Valve’s Gabe Newell gives talk at UT about future of living room gaming, the threat of Apple

Living room gaming will no doubt change quite a bit over the next few years. Sony and Microsoft will release their new consoles, sure, but they’ll be up against a whole new cast of competitors, such as Android-based consoles like the OUYA and the forthcoming third- and first-party Steam Boxes. And while Microsoft and Sony are surely quivering in their boots at the potential of the Steam Box, the feeling isn’t necessary mutual: as far as Valve co-founder Gabe Newell is concerned, the real threat here is Apple.

Polygon was in attendance at a talk Newell recently gave at the University of Texas. Newell discussed, amongst other things, his thoughts on the future of gaming, and where the Steam Box may (or may not) fit into it.

“The threat right now is that Apple has gained a huge amount of market share, and has a relatively obvious pathway towards entering the living room with their platform. I think that there’s a scenario where we see sort of a dumbed down living room platform emerging — I think Apple rolls the console guys really easily. The question is can we make enough progress in the PC space to establish ourselves there, and also figure out better ways of addressing mobile before Apple takes over the living room?”

If Apple’s rumored Smart TV proves to be a reality, that’s one very clear path for them to become a major player in living room gaming. It also wouldn’t be a stretch to see the iPad serve as a sort of console, and allow for players to squirt any and all games they own onto their TV. This would require Apple to release a controller with physical buttons, but that too is certainly a possibility.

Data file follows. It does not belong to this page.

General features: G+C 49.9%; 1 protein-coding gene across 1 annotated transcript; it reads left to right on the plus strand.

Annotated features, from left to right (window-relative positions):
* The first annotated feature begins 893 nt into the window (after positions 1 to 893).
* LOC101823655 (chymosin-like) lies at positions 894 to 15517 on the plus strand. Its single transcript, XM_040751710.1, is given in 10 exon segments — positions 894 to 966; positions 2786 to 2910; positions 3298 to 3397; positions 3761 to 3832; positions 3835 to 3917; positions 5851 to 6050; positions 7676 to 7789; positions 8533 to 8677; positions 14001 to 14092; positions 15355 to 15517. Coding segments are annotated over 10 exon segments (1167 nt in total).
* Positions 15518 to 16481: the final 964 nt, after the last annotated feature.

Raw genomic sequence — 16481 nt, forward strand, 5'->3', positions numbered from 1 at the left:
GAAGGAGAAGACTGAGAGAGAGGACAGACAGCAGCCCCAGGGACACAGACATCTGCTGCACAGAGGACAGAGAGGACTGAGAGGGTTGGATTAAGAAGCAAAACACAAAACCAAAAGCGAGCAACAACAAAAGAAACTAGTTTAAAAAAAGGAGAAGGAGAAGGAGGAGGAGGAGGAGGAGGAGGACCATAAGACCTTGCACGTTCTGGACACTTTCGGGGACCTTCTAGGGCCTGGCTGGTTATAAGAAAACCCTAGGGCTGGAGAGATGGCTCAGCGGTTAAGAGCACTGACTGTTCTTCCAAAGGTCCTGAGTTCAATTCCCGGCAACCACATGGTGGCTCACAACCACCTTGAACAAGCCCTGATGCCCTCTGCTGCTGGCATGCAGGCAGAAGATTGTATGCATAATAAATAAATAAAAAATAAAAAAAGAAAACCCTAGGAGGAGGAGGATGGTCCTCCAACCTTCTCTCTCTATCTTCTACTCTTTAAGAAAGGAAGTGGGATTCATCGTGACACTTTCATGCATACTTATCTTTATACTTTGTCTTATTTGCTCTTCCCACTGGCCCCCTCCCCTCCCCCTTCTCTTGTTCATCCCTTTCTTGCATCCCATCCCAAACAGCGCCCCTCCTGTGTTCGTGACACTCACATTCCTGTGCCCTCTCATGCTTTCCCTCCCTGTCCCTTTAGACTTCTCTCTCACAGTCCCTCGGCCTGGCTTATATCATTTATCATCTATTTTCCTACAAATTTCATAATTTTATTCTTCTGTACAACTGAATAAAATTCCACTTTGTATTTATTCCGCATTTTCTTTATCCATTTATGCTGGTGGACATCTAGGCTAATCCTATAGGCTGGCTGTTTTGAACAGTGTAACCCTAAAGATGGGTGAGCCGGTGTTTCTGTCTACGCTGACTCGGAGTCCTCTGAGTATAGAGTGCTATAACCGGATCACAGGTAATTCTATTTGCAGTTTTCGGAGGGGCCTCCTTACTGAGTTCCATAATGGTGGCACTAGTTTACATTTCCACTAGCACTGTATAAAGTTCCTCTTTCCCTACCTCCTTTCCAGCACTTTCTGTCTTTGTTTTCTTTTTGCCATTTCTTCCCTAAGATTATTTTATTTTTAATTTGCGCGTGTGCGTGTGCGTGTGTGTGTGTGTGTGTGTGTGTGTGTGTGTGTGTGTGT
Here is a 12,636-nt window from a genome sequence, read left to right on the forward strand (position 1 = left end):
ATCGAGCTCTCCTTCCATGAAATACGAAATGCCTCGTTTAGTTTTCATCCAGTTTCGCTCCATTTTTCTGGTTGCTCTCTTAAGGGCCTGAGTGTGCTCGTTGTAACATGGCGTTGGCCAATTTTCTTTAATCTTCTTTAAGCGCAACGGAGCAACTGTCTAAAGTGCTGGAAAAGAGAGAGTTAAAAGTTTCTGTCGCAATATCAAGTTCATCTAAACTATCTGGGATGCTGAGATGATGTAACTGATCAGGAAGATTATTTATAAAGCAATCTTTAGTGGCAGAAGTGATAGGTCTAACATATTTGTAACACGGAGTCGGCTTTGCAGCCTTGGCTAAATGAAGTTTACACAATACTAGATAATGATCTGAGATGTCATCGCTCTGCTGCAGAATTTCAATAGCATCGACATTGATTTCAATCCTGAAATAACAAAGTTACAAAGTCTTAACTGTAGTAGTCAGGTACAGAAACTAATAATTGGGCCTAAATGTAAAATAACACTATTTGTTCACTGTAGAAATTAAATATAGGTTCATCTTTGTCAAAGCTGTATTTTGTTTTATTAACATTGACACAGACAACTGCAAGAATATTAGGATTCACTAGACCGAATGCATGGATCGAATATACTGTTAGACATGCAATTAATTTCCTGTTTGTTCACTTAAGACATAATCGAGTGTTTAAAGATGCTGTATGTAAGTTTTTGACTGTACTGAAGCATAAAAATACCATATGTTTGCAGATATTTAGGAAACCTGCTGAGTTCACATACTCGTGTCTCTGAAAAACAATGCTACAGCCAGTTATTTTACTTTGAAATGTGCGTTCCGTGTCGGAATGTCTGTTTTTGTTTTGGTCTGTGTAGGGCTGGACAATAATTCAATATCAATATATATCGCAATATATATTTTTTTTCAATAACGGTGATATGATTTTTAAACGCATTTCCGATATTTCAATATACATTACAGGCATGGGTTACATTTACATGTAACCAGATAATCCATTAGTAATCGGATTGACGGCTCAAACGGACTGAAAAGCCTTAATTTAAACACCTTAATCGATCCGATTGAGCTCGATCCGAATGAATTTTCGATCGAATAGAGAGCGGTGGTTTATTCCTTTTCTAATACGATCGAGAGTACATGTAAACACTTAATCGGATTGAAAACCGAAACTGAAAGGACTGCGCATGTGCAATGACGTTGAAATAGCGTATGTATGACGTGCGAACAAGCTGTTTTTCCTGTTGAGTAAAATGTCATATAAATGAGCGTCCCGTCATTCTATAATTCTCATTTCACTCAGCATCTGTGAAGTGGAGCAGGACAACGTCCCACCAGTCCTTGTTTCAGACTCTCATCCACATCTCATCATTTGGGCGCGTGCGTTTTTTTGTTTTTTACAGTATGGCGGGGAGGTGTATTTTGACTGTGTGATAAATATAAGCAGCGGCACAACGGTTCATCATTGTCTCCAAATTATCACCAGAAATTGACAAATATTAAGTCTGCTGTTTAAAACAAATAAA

Newell also went on to discuss the upcoming onslaught of products that promise to bring PC gaming to the living room.

“There are going to be a huge set of products that say, ‘If you want something that’s incredibly cheap, at a price point well below anything that consoles will be able to reach, you’re going to take advantage of the PC that’s running somewhere in your house.'”

A few products that match that description have already been revealed. There’s the box Xi3 Corporation is working on (with Valve’s blessing), as well as Nvidia’s Project Shield. Although they vary greatly in form factor and capabilities, they’re both being developed with the intention of letting you play PC games on your TV.

While it may sound like what Newell fears most here is the wellbeing of Valve, his true concern lies with the fate of gaming. Apple dominating the living room would mean the open-source ethos of Steam would be nonexistent, and players would be at the mercy of Apple’s more closed platform. That’s no doubt a worthwhile concern, and it will be interesting to see how all this shakes out in the years ahead.

Is it just me or are we on the verge of some of the most fascinating times this industry has ever seen?

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